The Narcos were behind this: hoards of mary-jane in the trunk he found…
And despite her tightly shut lids and dreary, absent mind
He still felt her staring back, from the shadows in the corner of her eyes.

No one knew the circumstances, no one even dared enquire:
The drug snuggling was all too common, the cost of being curious much too dire.
But our dear cow-boy, that one boy who could never be deceived
He knew this was by Pilar and his pernicious gang achieved;
And he saw that the shadows had now spread within Cecelia’s op’ning eyes.

He brought her back on horse to his wild and remote Arizonian ranch,
Once her senses came to life, with shame and awe and fright she came to blench.
“Your husband is a vile, vulgar, vicious fool, he said to her,
A princess the like of you should never such a life endure”.
In silence she sat, the shadows clouding the corners of her eyes.

He spilled his heavy-hearted soul; it had been too much for him to bear:
“We once were friends Pilar and I, one of those inseparable pairs
In his foul deeds and dirty acts I wrongfully took part, said he
And all the while, my carelessness was forbidding me to see
The shadows that were there all along in my poor wife’s drowning eyes.”

For Macias had been married to a county girl in those rash reckless times
Of this world she is no longer – victim of the Narcos’ hateful crimes.
He spoke no word ever since, and a righteous cow-boy he became.
But a promise to himself he made, that never again would he be to blame
For failing to see those shadowed eyes, women’s shadows of despair.”

« My love for you is real, and should not be inconsid’rately dismissed.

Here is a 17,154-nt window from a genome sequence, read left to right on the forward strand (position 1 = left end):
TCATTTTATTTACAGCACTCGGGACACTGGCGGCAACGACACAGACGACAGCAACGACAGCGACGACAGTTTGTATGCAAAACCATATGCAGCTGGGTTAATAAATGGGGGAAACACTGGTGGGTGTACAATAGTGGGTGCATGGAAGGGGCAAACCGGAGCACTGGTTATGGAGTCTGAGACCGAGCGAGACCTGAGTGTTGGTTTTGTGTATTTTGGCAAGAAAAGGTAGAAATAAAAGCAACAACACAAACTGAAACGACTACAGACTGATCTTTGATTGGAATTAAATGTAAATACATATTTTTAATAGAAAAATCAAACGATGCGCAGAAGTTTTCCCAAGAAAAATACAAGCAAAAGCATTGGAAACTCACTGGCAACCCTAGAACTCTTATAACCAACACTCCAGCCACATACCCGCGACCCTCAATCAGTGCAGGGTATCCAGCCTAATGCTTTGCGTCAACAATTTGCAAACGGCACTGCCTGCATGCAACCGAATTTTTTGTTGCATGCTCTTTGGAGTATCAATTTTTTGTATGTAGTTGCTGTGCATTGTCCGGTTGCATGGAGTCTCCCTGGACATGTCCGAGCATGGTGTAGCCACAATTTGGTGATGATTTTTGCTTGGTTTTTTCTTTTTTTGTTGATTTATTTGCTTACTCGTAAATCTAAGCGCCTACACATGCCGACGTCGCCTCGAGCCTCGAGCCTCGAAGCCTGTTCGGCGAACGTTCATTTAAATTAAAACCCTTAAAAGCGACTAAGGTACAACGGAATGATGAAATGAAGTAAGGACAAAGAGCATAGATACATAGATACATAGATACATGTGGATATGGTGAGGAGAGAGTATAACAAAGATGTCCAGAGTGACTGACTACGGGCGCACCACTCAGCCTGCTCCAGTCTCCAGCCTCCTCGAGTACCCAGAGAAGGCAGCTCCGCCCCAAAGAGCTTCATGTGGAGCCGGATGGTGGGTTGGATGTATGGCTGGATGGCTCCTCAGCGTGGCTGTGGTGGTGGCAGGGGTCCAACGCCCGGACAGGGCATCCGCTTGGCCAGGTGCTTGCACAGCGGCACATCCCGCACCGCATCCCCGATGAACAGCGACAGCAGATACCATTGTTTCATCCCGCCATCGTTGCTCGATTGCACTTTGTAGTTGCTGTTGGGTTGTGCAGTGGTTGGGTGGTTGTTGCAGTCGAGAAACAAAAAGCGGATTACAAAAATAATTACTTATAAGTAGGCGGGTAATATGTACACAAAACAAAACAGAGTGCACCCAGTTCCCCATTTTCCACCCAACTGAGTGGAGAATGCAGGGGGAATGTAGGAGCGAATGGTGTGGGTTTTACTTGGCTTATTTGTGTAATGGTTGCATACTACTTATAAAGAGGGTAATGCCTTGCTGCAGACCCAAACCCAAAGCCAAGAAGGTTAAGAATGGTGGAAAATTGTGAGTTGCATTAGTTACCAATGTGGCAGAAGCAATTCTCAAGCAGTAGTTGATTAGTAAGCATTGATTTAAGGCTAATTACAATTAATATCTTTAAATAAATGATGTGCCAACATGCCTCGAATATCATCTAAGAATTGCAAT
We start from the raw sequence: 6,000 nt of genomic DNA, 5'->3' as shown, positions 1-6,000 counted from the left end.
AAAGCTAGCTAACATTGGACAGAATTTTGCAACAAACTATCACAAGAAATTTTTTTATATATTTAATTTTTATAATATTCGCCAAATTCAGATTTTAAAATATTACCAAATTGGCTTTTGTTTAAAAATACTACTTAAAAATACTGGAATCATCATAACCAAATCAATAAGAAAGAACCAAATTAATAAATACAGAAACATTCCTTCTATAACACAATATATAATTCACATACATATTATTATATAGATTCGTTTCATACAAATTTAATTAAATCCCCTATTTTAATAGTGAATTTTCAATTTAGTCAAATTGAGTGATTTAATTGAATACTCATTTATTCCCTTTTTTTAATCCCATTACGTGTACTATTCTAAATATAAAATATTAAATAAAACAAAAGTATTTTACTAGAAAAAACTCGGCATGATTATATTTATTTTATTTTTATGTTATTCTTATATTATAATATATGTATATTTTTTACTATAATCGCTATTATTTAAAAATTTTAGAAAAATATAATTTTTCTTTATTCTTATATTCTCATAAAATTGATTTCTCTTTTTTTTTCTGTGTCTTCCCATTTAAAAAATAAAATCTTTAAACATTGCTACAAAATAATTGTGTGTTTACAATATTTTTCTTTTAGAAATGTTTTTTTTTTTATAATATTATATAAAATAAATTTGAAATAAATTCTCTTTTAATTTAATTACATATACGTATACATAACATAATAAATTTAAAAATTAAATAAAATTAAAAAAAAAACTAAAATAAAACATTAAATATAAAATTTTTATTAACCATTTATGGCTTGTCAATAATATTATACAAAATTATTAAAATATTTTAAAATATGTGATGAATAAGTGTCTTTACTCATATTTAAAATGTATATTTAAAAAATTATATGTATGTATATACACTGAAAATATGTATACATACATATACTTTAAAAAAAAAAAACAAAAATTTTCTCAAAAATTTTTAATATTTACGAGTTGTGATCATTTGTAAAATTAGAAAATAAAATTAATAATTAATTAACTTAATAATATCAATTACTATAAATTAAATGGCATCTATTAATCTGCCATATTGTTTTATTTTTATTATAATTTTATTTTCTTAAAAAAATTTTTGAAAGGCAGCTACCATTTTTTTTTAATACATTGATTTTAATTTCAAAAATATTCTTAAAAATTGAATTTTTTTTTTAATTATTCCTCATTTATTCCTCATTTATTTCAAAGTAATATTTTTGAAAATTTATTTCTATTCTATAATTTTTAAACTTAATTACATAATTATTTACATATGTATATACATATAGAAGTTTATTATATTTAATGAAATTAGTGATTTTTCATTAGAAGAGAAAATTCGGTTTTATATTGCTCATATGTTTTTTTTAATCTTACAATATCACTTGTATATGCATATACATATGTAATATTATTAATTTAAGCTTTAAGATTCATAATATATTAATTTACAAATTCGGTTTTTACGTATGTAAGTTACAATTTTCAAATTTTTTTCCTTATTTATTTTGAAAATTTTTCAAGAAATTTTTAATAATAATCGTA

Were your fine hands ever tightly held, those soft lips ever kissed?”
Our cow-boy here was begging, he wished for Cecelia to stay
He wished to make her smile, yes he wished to make her gay
Most of all, he wished to see the colours hidden by the shadows in her eyes.

Cecelia was in awe: once a hardy gangster, now so tender.
One of the Narcos in his prime, now a cow-boy with such splendour.
But she could not give her heart to him, though she knew it to be right:
“You’re only shunning off your grief, she said, there’s no such bliss in sight”
But deep down, both had felt her shadowed eyes flicker at the thought of love.

Cecilia left the ranch, she waved goodbye on board her rattling car
Back to her town she drove; the state police was waiting at the bar:
Pilar’d been arrested for six charges of gravity supreme.
Our town girl was now free to mend the pieces of her broken dreams
Free to love, free to dispel those shadows in the corners of her eyes.

She runned back to Macias, our lonely cowboy of the High Plains
“You and me, we’re meant to be” she uttered in the pouring rain.
His stout shoulders, wavy hair and dimples on his smiling face
Seemed perfect to Cecilia as their bodies locked in an embrace.
There was no shadow in the corner of her eyes, no – only light.

Macias the cow-boy lui apprend à monter à cheval
ça s’est passé dans les halles
elle est tombé, ça lui a fait super mal
Mais finalement elle a remis pieds dans l’étrier
Et la vie elle a kiffé.

Comme quoi, dans la vie, même quand tout est dramatique, ça finit bien. La romance, c’est le bien, CQFD. Est-il encore besoin d’en dire plus? 

Bon lundi, 
Chi-Chi